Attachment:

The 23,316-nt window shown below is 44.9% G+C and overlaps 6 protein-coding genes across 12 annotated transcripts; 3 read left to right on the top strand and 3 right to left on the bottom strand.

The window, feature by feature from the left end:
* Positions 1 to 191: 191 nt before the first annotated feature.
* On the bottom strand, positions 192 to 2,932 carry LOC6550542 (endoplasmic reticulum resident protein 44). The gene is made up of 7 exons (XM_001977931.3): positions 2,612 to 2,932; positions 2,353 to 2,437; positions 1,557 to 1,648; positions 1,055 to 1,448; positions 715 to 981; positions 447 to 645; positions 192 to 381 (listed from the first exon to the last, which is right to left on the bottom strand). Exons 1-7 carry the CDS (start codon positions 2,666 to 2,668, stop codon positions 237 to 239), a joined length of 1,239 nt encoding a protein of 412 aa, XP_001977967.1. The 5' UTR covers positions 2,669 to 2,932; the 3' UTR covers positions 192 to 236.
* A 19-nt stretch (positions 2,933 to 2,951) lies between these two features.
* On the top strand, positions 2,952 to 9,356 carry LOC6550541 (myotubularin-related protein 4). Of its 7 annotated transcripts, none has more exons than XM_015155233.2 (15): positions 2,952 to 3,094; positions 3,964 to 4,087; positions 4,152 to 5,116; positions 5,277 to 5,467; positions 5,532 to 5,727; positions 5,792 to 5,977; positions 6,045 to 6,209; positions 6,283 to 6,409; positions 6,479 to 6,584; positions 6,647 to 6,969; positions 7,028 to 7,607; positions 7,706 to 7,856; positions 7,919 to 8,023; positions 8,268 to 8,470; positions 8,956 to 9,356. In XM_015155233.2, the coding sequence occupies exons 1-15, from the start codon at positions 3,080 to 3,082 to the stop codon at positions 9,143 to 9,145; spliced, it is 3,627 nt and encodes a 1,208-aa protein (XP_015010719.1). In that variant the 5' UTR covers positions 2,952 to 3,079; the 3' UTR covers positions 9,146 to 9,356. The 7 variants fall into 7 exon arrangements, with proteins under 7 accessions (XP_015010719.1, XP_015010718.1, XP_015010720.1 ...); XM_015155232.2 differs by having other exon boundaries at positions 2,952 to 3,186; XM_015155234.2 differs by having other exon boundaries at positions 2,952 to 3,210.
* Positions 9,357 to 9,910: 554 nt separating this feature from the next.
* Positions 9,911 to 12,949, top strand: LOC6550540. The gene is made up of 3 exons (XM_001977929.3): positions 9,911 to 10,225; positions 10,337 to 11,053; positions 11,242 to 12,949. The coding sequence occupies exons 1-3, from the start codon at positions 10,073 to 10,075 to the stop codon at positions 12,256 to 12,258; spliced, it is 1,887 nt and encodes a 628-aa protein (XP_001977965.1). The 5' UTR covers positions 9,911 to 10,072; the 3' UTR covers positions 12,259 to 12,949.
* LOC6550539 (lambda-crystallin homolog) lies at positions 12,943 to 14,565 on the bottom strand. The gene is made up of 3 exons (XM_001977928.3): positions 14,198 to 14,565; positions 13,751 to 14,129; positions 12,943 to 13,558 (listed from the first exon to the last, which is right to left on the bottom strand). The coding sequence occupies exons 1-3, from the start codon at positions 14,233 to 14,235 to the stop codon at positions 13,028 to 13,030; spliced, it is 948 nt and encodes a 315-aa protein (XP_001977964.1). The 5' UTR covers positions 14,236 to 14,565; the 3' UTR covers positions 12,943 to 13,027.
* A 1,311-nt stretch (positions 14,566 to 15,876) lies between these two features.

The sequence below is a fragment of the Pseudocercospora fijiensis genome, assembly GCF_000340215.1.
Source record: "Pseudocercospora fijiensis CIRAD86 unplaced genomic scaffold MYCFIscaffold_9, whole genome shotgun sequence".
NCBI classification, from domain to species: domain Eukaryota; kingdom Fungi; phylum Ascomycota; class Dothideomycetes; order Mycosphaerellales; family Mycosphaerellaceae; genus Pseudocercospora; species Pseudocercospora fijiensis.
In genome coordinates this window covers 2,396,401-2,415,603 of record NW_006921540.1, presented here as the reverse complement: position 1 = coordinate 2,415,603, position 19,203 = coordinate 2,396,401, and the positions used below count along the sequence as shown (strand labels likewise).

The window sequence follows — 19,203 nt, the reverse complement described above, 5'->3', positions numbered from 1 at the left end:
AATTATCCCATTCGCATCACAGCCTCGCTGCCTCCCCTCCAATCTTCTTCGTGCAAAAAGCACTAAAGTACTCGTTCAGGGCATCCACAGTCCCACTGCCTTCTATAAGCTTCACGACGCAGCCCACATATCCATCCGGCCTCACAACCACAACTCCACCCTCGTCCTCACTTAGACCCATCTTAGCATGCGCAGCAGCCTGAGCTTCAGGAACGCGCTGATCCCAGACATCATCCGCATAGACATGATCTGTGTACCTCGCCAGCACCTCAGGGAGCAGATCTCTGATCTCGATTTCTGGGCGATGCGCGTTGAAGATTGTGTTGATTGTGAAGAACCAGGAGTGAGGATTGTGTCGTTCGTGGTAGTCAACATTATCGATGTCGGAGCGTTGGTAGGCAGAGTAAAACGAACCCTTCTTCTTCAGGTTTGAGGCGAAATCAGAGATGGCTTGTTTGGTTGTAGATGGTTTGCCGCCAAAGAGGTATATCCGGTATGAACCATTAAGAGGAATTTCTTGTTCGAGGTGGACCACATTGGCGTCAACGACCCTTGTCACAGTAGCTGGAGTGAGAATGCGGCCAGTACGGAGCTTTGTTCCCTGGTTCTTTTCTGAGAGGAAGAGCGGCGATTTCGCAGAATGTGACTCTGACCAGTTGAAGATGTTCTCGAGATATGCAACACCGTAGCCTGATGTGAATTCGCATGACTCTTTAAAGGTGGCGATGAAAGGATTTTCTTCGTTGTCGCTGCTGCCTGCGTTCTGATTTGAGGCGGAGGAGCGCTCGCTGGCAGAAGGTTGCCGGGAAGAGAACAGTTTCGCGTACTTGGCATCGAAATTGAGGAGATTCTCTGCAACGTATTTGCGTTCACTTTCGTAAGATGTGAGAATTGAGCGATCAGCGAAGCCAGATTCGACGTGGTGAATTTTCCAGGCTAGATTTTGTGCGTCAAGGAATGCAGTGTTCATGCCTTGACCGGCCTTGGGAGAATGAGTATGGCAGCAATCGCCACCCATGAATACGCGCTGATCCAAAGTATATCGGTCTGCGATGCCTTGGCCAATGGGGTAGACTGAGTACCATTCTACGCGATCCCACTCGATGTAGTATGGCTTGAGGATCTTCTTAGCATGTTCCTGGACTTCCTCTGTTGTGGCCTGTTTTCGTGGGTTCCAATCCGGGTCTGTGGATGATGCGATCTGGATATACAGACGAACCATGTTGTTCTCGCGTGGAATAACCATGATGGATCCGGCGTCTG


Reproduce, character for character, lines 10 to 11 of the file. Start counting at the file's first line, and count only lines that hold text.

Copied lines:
* A 1,311-nt stretch (positions 14,566 to 15,876) lies between these two features.

The sequence below is a fragment of the Pseudocercospora fijiensis genome, assembly GCF_000340215.1.